Briefly described, the process of the invention comprises providing a suitable foundation or backing, spreading a viscous solution of a cold moldable resin in a suitable solvent upon the backing, rolling the cellulose covered embossed matrix over the applied resin under a pressure which in contradisposition to these used in hot plate methods is only suflicient firmly and evenly to press the matrix into the resin, so that the resin issandwiched between the matrix and the backing. The process proceeds by allowing the resin to set either by allowing it to stand at room temperatures for a suitable time or by placing the assembly in an oven in order to allow the accelerating ingredients to function and the solvent to be driven off more rapidly. The coating is thus very intimately associated with the backing in the form of an integral structure and the matrix is easily stripped therefrom.

The matrix with which the cold moldable plastic is embossed may be prepared in a number of different ways. It may be prepared by transferring the embossed design of a water-swollen gelatinous compound to a backing coated with a cellulose derivative as described in the patent to Schultz No. 2,085,048, dated June 29, 1937. It may be prepared by coating an etched metal plate with material that is suited for use in accordance'with cellulose andusing the coated member as a mathin film oi cellulosic or gelatinous material which has no afiinity for. nor any undesirable efi'ect upon the synthetic resins with which the invention is concerned. Such matrices may be easily stripped from the applied resinous coating after the same has set, and may be used over and over again.

. The invention will be more clearly understood when reference is'had to the accompanying drawinginwhichtheprocessandproductare shown diagrammatically. The thicknesses of the coatings illustrated are of course greatly'enlarged for facility of explanation.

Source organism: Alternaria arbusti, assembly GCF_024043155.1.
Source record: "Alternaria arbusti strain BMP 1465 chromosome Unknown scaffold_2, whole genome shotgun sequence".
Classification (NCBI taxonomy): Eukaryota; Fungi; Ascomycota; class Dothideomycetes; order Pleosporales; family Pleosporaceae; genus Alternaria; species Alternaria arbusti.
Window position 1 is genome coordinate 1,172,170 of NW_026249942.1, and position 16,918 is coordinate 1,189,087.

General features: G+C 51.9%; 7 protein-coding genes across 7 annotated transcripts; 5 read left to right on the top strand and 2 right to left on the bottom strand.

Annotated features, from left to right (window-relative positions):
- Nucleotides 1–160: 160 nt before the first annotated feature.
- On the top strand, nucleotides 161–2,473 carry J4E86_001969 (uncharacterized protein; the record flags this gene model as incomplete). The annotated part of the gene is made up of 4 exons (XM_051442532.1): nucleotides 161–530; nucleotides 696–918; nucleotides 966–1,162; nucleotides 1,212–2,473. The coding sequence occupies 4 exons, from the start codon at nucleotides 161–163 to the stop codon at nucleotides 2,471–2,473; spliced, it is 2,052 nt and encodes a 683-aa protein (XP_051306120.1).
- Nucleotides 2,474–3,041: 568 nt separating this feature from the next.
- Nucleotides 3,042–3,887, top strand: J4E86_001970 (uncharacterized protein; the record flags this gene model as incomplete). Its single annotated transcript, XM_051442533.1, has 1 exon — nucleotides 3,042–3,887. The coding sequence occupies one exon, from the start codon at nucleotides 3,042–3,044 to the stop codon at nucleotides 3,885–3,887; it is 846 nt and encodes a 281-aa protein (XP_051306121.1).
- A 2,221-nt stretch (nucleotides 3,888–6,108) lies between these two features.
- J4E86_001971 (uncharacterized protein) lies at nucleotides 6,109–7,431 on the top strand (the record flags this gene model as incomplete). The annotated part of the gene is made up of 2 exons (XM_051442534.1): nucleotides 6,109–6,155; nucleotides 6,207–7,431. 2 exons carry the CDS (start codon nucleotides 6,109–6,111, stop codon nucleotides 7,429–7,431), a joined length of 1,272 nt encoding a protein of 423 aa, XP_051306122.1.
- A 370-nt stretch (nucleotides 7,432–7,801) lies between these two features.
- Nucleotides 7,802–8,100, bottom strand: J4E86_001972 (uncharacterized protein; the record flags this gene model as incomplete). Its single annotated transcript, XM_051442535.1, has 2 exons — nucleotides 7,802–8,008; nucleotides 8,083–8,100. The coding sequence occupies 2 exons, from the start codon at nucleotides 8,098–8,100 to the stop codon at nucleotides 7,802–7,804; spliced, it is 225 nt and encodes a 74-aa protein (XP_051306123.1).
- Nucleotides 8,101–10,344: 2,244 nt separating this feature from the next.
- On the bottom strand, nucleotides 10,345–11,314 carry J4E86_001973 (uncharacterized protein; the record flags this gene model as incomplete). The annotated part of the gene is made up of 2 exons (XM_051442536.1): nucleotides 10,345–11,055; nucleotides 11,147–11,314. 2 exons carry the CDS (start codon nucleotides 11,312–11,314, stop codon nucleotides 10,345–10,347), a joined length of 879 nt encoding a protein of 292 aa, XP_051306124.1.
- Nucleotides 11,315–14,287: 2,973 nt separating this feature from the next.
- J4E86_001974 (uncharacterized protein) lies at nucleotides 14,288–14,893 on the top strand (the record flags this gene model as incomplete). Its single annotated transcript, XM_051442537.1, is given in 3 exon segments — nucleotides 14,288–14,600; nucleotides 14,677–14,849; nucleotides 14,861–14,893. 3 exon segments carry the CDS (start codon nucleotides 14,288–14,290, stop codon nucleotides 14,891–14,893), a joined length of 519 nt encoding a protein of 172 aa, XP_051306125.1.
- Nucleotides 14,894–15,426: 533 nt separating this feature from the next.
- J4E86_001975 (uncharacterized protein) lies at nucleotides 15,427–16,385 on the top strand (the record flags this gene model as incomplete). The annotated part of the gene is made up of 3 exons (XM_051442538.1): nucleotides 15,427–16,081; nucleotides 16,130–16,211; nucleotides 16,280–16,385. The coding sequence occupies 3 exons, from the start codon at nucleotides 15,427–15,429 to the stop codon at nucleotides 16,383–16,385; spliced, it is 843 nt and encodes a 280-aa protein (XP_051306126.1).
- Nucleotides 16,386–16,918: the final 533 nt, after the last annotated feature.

l'ig.1isaviewoiabackingbeingspreadwith a resinous coating;

Fig.2 represents an elevation of a coated backing with a matrix prepared in accordance with the invention being rolled thereon;

adhered to the bottom layer and partially dried thereon. leaving a multi-colored embossed pattern thereon;

Fig. 8 illustrates a modified way of producing a multi-colored design;

Fig.9isairagmentaryplanview oi acoating, like that shown in Fig. 8; and

2 a,soa,scs trix. It maybepi'eparedbytransierringthe l'ig.i0issneievationaldiagrammaticviewoi -designotanetehedmetalplateorrollertoa onewayinwhichtheprocessmaybecarriedmt somewba'tfiexiblebackingbyapplyingasuitable continuouay. oelhiloeicorgeiatinousdopebetweentheplate Bimilarrererenoecharacters rdertosimilar andthebachngsubiectingtheassunblytopres- 5 throughoutthevariousviewsoithedrawmraandtbenstrippimthethmembossedback ingandthespecification.

driedatsuchtemperaturesaswillcaiue hardeningotthereainanddriveofiwhatevervolatile solvents have been incorporated therein. Thematrixmayno'wbeltrippedasindicatedin dentations should now be allowed to set.

After this, a layer of resin 0! a diilerent color isappliedinathinlayertothebacking l',asin-- dicated at I in Fig. 6. Ihe matrix previously described, containing the set color n, is men rolled the finished article is obtained in the form of an embossed design of color l2 outlined over difie'r- 'ently colored layer I, which gives a very pleasing efiect.

lnl igasandilwehaveshownanotherway of obtaining a multi-colored coating. A transparentcoatingiioiresin isfirstappliedtoa coloredbase i. Anembosseddesign I! cradliierentcoloristhen appliedtothebacking l in the manner indicated in connection with the description of Figs. 5, 6, and 'i, so that the portions i! o! the second color are applied thereon. After the assembly has dried and set, the matrix which 1| carried the second color is stripped 08, giving a design I! of one color laid on a background it of another color. v